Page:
The punk rock era brought about a turning point for independent labels, the do-it-yourself ethos of the time seeing the emergence of a plethora of independent labels. In the US, independent labels such as Beserkely also found success with artists such as The Modern Lovers. Many of the UK labels ended up signing distribution deals with major labels to remain viable, but others retained their independence, and the factor that came to define independent labels was distrubution, which had to be independent of the majors for records to be included in the UK Indie Chart, which was first compiled in 1980. The term 'indie' and the chart itself was unrelated to a specific genre of music, and the chart featured a diverse range of music, from punk to reggae, to MOR and mainstream pop, including several hits from the likes of Kylie Minogue and Jason Donovan on the PWL label. The late 1970s had seen the establishment of independent distribution companies such as Pinnacle and Spartan, giving independent labels an effective means of distribution without involving the majors. The situation improved further with the establishment of 'The Cartel', as association of companies such as Rough Trade Records, Backs Records, and Red Rhino, who helped to take releases from small labels and get them into the shops nationwide. The 'Indie Chart' became a major source of exposure for artists on indie labels, with the top ten singles regularly aired on the national television show The Chart Show. By the late 1980s, the major labels had identified an opportunity to break new acts via the indie chart, and began setting up subsidiary labels that were financed by the majors but distributed via the independent network, thereby being eligible for the chart. With the major labels effectively pushing the genuine indie labels out of the market, the independent chart became less significant in the early 1990s, with 'alternative' increasingly being used to describe artists, and 'indie' often used to describe a broad range of guitar-based rock and pop.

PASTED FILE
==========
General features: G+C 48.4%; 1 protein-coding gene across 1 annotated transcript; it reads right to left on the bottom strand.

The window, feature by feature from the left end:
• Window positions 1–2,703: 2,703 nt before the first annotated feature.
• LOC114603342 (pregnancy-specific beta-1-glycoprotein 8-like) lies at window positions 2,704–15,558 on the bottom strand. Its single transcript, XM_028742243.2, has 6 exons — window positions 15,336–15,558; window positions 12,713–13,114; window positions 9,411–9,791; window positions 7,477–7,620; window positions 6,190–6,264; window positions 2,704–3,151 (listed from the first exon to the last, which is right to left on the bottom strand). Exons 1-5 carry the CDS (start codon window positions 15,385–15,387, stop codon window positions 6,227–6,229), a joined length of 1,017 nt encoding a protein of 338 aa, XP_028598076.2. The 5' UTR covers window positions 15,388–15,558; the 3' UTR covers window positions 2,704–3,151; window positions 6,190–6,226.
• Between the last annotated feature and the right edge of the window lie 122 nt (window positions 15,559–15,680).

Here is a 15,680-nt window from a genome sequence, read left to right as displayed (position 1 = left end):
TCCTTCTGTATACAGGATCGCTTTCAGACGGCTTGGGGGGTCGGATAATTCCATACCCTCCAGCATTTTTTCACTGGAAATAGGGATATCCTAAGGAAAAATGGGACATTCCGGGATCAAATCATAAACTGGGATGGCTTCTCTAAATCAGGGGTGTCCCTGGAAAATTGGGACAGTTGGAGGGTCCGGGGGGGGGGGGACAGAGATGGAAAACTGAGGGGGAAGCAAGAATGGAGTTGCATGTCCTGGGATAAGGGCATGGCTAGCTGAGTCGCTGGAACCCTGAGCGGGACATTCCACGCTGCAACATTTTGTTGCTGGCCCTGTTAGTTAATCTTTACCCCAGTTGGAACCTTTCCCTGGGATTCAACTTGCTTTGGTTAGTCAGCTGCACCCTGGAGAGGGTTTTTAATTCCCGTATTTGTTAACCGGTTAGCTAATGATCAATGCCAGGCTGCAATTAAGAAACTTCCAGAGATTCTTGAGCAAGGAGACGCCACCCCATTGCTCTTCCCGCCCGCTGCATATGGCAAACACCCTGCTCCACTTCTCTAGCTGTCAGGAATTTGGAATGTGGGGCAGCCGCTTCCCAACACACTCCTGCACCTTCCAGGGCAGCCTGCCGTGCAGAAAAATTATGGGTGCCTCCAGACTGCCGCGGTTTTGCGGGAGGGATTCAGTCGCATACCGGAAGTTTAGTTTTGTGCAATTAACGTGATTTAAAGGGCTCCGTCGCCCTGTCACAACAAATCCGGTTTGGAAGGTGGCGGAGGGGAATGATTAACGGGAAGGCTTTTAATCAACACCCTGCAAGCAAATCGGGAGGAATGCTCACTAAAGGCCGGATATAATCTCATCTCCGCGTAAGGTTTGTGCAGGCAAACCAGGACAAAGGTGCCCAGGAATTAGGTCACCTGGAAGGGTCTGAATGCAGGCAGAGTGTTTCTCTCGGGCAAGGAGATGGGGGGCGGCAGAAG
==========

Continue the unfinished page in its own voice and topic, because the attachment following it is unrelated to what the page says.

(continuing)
Independent labels and the RIAA

Starting with the widespread piracy lawsuits of the early-2000s, non-membership in the Recording Industry Association of America (RIAA) or its non-American counterparts is increasingly seen as a prerequisite for a label to be truly independent, although this view is not universal. Given the number of RIAA labels, this can be difficult unless one checks a database such as the RIAA Radar. In the US, independent record labels are represented by A2IM American Association of Independent Music, in the UK, by the Association of Independent Music, whilst in Australia they are represented by the.

Many independent labels have been wrongly listed as members of the RIAA on the RIAA's own website, and have fought for many years to have them removed from the site, most notably Fat Wreck Chords, Matador Records, and, to a lesser extent, Lookout! Records.

See also